Sleeping on the job?  You’re fired!

That’s an old one, isn’t it?  Maybe too old.

Most of us have read about the studies concerning sleeping on the job and the numerous benefits to all parties.  Hitting the pillow at strategic times throughout the workday brings a powerful refresher.  The employee becomes more creative and productive, benefiting both the organization and the customer.  The power nap is in.  Some companies have already embraced the practice by providing nap rooms in quiet areas.

Sleeping reboots the brain, refreshes the thinking, and informs the conscious with the subconscious, often resulting in better decisions.  We’ve all used the response, “let me sleep on it,” in considering certain decisions.  Whether the job is physical, mental, or both, a strategic nap during a workday lull can work wonders.

Unfortunately, our classic American mindset strongly inoculates us against the very thought of sleeping on the job.  And thus we trudge on, convincing ourselves we are doing the noble, productive, right thing, when in reality we are often making more mistakes and even putting ourselves and other people at risk.  You do the cost/benefit analysis on that one!

How long will it be until the siesta mindset replaces the workaholic mindset in America?  Your guess is as good as mine.  But I say the sooner the better.  Don’t get me wrong . . . I’m not advocating we become slothful.  I am advocating we work smarter by working holistically, and holistically means we constantly consider the whole condition of our body and mind.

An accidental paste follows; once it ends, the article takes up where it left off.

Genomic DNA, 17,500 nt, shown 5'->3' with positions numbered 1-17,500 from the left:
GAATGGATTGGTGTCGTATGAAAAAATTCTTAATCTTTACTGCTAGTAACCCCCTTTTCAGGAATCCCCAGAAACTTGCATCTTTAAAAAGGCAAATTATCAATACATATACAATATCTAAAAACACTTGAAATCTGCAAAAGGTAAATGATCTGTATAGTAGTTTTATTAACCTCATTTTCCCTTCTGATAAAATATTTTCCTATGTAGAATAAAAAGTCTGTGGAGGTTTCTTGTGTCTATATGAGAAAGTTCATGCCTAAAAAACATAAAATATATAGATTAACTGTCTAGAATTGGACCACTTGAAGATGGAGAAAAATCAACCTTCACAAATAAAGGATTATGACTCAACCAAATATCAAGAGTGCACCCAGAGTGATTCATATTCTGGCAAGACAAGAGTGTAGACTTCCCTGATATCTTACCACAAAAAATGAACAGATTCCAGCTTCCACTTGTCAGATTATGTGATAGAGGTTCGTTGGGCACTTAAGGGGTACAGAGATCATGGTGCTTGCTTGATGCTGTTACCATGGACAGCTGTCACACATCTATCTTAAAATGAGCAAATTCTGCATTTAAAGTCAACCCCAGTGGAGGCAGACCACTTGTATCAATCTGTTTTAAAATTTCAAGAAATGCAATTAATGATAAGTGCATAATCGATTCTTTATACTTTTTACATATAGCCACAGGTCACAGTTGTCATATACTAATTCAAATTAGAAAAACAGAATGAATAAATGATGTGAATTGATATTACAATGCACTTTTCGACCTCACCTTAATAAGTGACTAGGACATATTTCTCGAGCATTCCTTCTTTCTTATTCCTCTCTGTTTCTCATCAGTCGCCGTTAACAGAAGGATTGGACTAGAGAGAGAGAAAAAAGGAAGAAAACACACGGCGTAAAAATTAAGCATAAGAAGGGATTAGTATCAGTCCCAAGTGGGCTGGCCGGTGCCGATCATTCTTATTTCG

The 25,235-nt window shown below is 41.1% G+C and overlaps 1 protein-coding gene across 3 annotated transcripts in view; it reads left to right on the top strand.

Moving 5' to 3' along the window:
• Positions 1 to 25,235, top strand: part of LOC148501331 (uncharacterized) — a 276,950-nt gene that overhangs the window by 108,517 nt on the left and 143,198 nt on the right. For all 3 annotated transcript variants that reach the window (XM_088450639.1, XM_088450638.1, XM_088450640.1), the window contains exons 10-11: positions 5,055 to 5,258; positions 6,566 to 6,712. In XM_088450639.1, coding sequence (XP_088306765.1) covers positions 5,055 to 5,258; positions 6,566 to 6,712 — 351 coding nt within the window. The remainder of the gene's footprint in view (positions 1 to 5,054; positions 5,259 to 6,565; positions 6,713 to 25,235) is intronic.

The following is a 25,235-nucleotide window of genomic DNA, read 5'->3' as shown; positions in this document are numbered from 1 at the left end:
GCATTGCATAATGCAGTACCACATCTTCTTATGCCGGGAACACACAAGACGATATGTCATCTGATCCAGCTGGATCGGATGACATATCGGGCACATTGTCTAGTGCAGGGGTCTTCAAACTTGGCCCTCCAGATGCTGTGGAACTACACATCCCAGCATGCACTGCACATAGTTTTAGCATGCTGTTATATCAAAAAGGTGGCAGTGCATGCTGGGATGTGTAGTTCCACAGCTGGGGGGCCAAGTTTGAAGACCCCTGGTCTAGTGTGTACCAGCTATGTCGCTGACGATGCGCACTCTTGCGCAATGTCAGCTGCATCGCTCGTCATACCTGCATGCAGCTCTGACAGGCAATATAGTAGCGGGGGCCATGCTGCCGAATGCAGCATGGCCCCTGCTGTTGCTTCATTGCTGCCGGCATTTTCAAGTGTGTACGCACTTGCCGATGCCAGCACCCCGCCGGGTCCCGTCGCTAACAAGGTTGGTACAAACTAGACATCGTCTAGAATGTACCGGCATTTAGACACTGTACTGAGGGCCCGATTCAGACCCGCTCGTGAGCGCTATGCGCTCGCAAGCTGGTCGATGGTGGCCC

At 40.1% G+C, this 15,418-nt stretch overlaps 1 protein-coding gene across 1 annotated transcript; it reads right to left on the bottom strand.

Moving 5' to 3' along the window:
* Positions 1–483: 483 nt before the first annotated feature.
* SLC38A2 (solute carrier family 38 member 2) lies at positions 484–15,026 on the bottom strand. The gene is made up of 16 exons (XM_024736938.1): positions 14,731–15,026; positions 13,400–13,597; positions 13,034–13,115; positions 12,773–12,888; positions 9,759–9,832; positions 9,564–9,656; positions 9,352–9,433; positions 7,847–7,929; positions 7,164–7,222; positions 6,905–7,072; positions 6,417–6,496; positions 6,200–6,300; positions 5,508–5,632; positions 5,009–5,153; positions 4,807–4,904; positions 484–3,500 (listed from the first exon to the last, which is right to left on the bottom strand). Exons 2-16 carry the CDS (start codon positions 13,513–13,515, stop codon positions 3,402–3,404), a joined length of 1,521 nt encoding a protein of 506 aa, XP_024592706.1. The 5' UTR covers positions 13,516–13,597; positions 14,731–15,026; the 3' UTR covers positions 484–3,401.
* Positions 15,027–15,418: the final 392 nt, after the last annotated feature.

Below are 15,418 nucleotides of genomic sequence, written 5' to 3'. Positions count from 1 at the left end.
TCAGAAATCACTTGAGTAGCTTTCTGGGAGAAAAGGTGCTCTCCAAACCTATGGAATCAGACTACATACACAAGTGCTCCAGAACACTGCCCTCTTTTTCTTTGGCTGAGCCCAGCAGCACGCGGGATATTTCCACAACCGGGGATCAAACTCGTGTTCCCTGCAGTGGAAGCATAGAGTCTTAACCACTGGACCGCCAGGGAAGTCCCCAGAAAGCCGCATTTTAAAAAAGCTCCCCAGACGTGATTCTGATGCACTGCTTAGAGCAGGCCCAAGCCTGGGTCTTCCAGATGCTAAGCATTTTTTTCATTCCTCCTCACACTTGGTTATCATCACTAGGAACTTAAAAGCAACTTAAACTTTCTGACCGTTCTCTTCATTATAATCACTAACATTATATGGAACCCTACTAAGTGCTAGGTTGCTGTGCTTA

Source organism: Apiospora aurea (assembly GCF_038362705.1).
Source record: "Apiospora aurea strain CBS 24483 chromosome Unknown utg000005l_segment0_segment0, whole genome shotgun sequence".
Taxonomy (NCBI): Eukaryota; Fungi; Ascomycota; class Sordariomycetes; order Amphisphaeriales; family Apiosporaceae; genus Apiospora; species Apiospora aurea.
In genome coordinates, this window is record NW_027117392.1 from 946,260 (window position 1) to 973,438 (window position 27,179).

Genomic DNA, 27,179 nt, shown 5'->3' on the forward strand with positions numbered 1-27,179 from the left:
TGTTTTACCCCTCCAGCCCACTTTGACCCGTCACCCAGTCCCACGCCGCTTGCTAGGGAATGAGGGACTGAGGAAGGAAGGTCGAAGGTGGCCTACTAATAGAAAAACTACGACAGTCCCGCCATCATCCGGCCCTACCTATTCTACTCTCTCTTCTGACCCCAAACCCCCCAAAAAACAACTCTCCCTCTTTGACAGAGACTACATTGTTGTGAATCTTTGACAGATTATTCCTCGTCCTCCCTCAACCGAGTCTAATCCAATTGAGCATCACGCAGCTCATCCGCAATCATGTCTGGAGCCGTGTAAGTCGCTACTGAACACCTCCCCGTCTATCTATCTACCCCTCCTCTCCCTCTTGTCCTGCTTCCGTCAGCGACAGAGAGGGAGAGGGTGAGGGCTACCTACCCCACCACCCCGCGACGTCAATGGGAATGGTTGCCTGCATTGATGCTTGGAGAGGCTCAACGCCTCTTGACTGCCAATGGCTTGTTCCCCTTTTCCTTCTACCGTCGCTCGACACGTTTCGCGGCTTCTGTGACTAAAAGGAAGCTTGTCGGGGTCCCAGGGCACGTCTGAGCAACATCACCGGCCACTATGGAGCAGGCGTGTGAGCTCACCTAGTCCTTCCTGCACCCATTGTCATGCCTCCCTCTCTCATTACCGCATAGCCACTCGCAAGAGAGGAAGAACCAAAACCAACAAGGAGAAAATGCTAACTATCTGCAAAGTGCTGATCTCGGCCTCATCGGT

I would be interested in hearing from people for whom the siesta workplace has been a welcomed success story.  I would also like to hear from those who may have had a very different outcome.  And what about those who may have had a bit of a back-and-forth experience in trying to implement the policy?

On that note, I think I will wrap this one up.  I’ve been working hard, and I’m going to catch a few Z’s.


Christine Lagarde is the head of the International Monetary Fund.  No small leadership task especially given the ongoing international economic crises.  Lagarde began her duties in the wake of the sex scandal of her predecessor, Dominique Strauss-Kahn.


Lagarde is not an economist.  Leadership does not automatically mean you are the technical expert or that you have all the answers.  To some degree, Lagarde was in the right place at the right time.  As Christopher Dickey declares, “She was, and is, one of those leaders who are created by the crises of the times” (“The Truth Talker” Newsweek, January 30, 2012, p. 34).


But it was more than that.  She brought certain essential, broader skills to the table.  As Dickey explains, “Her greatest skills, according to those who work closely with her, are her ability to listen, to assess, to pull together a strong team, and to get the best out of a tough situation” (p. 32).


Indeed, regardless of a leader’s technical knowledge, or lack thereof, those certain essential, broader skills are what empower the leader to lead.  The technical knowledge is nice, but that alone doesn’t mean you are a leader.